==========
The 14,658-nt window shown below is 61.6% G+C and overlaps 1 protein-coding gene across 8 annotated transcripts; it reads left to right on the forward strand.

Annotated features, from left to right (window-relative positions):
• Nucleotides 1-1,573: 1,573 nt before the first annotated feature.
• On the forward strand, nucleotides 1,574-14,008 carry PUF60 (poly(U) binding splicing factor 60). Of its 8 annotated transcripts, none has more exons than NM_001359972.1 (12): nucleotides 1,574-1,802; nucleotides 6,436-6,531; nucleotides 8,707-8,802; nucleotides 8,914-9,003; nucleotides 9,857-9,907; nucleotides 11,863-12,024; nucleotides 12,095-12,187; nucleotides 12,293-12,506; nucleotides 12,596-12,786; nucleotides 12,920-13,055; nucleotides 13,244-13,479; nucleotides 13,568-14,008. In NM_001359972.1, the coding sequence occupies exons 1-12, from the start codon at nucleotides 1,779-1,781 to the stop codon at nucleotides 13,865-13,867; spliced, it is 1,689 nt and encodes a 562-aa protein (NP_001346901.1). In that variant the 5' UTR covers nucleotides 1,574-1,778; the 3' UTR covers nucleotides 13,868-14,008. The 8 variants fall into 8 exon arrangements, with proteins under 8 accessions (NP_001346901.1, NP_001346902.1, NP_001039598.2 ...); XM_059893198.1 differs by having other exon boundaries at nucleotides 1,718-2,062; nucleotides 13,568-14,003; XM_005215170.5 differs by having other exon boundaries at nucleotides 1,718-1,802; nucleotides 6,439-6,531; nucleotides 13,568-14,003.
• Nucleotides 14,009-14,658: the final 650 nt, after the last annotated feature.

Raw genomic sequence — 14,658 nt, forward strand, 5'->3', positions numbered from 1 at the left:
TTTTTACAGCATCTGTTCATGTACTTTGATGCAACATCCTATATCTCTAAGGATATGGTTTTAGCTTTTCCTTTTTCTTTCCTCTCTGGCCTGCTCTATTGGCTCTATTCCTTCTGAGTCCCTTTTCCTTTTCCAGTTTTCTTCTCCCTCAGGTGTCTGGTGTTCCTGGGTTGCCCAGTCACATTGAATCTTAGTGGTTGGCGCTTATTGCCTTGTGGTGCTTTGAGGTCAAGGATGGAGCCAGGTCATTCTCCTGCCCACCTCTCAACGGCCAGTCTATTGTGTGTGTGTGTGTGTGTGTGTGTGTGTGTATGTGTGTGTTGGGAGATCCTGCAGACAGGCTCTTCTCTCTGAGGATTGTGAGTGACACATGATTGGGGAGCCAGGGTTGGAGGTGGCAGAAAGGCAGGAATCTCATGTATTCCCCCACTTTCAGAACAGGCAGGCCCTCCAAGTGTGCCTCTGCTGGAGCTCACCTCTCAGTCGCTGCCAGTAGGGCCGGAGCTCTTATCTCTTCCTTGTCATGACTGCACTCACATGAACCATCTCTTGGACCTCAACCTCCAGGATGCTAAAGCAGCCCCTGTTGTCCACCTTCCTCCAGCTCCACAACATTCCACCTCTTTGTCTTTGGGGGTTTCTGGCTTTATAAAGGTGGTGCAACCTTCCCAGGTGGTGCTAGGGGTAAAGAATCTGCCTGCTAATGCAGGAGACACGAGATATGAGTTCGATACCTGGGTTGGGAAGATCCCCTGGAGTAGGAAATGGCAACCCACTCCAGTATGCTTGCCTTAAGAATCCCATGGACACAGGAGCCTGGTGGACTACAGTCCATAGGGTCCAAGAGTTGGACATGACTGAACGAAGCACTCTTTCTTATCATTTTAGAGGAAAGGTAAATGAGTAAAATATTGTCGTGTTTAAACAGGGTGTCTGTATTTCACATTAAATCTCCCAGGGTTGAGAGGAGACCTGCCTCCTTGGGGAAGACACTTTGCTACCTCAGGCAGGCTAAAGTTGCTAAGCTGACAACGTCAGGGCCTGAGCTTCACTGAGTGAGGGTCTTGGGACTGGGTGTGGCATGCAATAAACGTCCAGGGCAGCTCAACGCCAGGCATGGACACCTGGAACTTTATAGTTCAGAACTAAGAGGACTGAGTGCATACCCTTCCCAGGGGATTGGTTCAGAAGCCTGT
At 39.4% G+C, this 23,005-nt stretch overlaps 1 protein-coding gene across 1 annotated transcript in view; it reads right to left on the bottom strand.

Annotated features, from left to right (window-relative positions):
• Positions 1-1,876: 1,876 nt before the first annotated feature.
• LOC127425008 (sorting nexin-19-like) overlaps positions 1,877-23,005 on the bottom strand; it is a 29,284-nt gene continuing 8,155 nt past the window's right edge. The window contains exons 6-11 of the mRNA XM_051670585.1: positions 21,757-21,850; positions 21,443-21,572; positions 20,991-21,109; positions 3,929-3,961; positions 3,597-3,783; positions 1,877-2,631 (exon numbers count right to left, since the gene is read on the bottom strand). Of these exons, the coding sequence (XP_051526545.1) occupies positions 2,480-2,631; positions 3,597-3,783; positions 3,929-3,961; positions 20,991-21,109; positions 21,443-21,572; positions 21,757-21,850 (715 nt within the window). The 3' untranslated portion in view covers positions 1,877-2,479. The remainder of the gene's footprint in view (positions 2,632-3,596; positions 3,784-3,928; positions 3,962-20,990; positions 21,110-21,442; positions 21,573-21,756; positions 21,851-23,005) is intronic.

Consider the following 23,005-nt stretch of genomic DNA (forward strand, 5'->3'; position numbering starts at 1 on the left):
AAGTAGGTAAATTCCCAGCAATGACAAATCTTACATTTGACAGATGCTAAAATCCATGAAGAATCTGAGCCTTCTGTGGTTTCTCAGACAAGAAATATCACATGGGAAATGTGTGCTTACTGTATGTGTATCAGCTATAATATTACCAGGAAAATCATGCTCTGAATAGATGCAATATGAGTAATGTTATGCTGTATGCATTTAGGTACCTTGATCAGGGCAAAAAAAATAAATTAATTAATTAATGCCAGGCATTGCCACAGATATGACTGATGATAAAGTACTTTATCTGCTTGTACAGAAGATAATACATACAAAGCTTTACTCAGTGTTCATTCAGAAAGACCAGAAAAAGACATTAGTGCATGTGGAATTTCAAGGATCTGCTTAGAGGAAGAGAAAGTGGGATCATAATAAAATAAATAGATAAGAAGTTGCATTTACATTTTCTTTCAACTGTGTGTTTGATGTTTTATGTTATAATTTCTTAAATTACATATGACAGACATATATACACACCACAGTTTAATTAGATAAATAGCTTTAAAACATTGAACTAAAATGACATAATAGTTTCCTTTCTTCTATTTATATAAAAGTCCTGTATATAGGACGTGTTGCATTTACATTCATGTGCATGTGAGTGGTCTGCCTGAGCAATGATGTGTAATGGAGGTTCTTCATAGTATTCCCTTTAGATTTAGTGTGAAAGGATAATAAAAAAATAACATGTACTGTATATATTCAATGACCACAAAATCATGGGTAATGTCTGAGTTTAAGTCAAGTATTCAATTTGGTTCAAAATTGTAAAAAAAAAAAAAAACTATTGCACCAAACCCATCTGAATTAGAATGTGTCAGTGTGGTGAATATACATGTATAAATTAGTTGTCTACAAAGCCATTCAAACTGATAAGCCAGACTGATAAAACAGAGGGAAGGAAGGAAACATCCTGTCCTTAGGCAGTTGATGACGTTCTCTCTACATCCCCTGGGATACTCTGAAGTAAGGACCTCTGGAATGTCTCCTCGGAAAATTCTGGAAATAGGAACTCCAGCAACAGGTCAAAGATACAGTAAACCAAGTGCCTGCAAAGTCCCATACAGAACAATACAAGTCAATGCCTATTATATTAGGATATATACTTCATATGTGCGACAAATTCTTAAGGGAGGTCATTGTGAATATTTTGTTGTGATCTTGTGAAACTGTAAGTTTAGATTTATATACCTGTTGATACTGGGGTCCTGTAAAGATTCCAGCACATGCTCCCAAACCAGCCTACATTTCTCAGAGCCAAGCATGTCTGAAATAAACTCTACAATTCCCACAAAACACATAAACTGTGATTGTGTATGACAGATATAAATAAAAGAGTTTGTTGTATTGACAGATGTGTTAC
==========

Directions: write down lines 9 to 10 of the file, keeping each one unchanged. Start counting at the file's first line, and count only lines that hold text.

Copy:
Annotated features, from left to right (window-relative positions):
• Positions 1-1,876: 1,876 nt before the first annotated feature.